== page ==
Recent developments in the way of what MIT research scientist Skylar Tibbits is calling 4D printing have been announced. Because 3D printers are readily available and are increasingly well-understood by the general public, it must be time for something bigger and better. The fourth dimension is a dynamic component that creates a changing structure over time. We are now seeing a possibility that the futuristic wonderland Marty McFly introduced us to may not be far from materialization.
At a 2013 TED conference, Tibbits first presented his idea of “programmable materials that build themselves.” He demonstrated how, with today’s rapidly advancing nanotechnologies, we can “program physical and biological materials to change shape, change properties and even compute outside of silicon-based matter.” The impact that this could have on development at the human scale is vast; and ideas from increasingly diverse industries is just what Tibbits needs in order to keep his Self-Assembly Lab at MIT running at full speed.
Articles released by Wired and the Institute of Electrical and Electronics Engineers (IEEE) over the past two weeks have shown us just where those ideas, in combination with Tibbits’ team’s expertise, can take us. 4D printing uses meticulously constructed layers of material – nearly any material will do – with programmed design to alter their shape using passive energies. Carbitex, a company specializing in the production of flexible carbon fiber, has begun work with printed materials on the fibers that make the fully cured carbon active and reactive to certain energy. Applications in automotive, aerospace, and athletic industries (self-lacing Nikes?) are already in the works, and it is apparent that where we are going, we don’t need complex, expensive, and cumbersome electrical systems to control robotic movement.
It has been an exciting year for local sailor Charlie Enright. His public announcement in January of this year that he, along with friend Mark Towill, would be partnering with young Turkish medical technologies company Alvimedica for a campaign in the 2014-2015 edition of the Volvo Ocean Race earned him a prominent seat in the forefront of sailing media. American sailors and under 30s, along with dark horses of various other shapes and sizes begun to follow team Alvimedica as they set out on their journey to the esteemed race around the world.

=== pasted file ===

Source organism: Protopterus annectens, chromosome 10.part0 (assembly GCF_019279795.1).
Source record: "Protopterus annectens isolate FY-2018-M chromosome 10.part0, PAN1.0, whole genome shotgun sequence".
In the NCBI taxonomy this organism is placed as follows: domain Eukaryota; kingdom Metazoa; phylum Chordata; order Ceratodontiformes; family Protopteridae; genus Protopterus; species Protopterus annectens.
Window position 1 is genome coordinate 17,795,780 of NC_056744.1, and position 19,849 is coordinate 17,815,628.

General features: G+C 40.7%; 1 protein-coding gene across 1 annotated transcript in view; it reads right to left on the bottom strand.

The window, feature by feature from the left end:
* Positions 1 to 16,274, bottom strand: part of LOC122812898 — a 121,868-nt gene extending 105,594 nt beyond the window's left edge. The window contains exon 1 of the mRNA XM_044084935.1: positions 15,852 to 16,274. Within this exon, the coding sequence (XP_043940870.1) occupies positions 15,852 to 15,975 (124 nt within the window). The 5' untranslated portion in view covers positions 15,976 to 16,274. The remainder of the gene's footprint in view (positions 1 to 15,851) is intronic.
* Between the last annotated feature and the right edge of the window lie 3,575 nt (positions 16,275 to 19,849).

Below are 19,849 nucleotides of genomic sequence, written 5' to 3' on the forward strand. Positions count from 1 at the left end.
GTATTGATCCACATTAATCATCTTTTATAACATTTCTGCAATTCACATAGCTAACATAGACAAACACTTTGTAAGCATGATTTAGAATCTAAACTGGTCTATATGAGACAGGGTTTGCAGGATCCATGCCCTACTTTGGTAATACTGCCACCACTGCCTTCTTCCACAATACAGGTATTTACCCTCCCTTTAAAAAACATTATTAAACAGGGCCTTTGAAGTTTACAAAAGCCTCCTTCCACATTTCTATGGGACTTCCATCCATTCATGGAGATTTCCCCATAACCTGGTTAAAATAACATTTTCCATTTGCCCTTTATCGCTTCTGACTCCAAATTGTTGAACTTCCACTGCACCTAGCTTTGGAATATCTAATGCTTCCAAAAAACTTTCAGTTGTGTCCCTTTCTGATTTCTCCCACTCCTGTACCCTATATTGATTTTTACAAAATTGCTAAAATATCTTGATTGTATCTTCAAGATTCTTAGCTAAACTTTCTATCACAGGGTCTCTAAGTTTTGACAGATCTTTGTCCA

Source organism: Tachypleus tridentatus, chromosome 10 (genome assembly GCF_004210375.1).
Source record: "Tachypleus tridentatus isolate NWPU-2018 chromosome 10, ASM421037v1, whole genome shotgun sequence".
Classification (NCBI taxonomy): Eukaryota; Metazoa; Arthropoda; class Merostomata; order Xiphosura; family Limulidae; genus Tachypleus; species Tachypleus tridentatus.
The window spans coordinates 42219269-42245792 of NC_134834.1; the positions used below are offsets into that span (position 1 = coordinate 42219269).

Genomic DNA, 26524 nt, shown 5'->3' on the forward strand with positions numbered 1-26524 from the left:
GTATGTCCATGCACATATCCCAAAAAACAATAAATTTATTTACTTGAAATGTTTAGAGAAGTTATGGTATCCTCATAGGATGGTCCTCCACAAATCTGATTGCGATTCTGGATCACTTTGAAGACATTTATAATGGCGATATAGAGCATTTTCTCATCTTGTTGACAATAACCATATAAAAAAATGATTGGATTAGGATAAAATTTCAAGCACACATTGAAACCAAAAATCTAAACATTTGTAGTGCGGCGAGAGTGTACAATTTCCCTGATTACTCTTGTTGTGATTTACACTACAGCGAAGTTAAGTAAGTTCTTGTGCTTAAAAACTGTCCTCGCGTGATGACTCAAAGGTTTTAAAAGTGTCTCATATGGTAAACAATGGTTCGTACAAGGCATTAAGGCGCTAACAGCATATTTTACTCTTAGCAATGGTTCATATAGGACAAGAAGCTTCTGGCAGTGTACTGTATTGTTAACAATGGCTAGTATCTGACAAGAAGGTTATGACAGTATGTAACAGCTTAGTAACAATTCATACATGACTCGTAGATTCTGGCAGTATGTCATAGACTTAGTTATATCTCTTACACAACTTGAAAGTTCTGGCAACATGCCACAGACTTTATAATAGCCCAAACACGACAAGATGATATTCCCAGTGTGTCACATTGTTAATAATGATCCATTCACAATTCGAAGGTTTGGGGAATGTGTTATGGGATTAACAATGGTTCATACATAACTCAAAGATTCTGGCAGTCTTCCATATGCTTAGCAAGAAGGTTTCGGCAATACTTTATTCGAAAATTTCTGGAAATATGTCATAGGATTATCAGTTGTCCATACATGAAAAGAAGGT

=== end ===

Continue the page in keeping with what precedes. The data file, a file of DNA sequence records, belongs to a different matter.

With almost half of the crew competing in their first Volvo Ocean Race, onlookers have been eager to watch closely as Charlie and Alvimedica work to tear down the stigma surrounding youth and inexperience. In a recent interview, Charlie told Scuttlebutt, “We are good sailors with an understanding of the skills under our belts, and a reasonable understanding of what is ahead of us. We are positive, hungry for this experience, and willing to learn as we go.”
The in-port race in Alicante, Spain on October 4 bore striking resemblance to any other one-design fleet race. After many lead changes and seriously tight racing all-around, Alvimedica crossed the finish line with a comfortable lead. Sponsors and supporters everywhere breathed a long-awaited sigh of relief as the boys proved that they may, after all, have what it takes to give the old guys a run for their money in this race. You can certainly color me convinced.
Click here to follow the Volvo Ocean Race, as seven teams compete over the next several months on each of the nine legs.
Eric Goetz received the 2014 RIMTA Anchor Award at the organization’s Annual Industry Breakfast on September 13 in Newport, R.I
Peter Van Lancker of Hunt Yachts presented Eric Goetz with his Anchor Award. Van Lancker praised Goetz as an innovator who has built elegant composite structures with precision, accuracy, and engineering skill, and also as someone who has shaped an industry as a teacher and mentor to many in the field.
Eric and the Verissimo crew are less than 100 miles to Bermuda!
Report from on board: “Spirits are good. Looking forward to getting on land and relaxing!!”
Photo Left: Verissimo (sail # 40047) at Start of 2014 Newport to Bermuda Race
Visitors to the Staten Island Children’s Museum, in Staten Island, New York, will learn about renewable energy from a new 2,200 square-foot tensile structure featuring a translucent, photovoltaic fabric roof. Designed by Marpillero Pollak Architects, the exterior pavilion (the Meadow Structure) uses thin photovoltaic strips affixed to its fabric cover to produce electricity.
A rooftop vertical-axis wind turbine also powers an exhibit inside the museum, and a skylight wind scoop passively ventilates the building’s main stairwell.
Goetz built the new wind-scoop skylight, comprising a rotating cowl and a colorful, translucent rotating drum that uses stack-effect air circulation to passively ventilate the building.
Photo credit: Marpillero Pollak Architects
On January 21st, U.S. Senator Sheldon Whitehouse visited our shop in Bristol to hear about the innovative work our company is doing in Rhode Island, and how this work can create jobs in the state. During his visit, we shared our plans for growth and discussed how he can help support the success of Rhode Island’s innovation economy at the federal level. This visit was the first stop in a series that Senator Whitehouse is holding with innovative businesses that are helping to strengthen the state’s economy.
Goetz Composites created a waterproof “Green Box” that could be mounted on deck for the Ocean Going Farmer. Full Story
Photo credit: Nick Halmos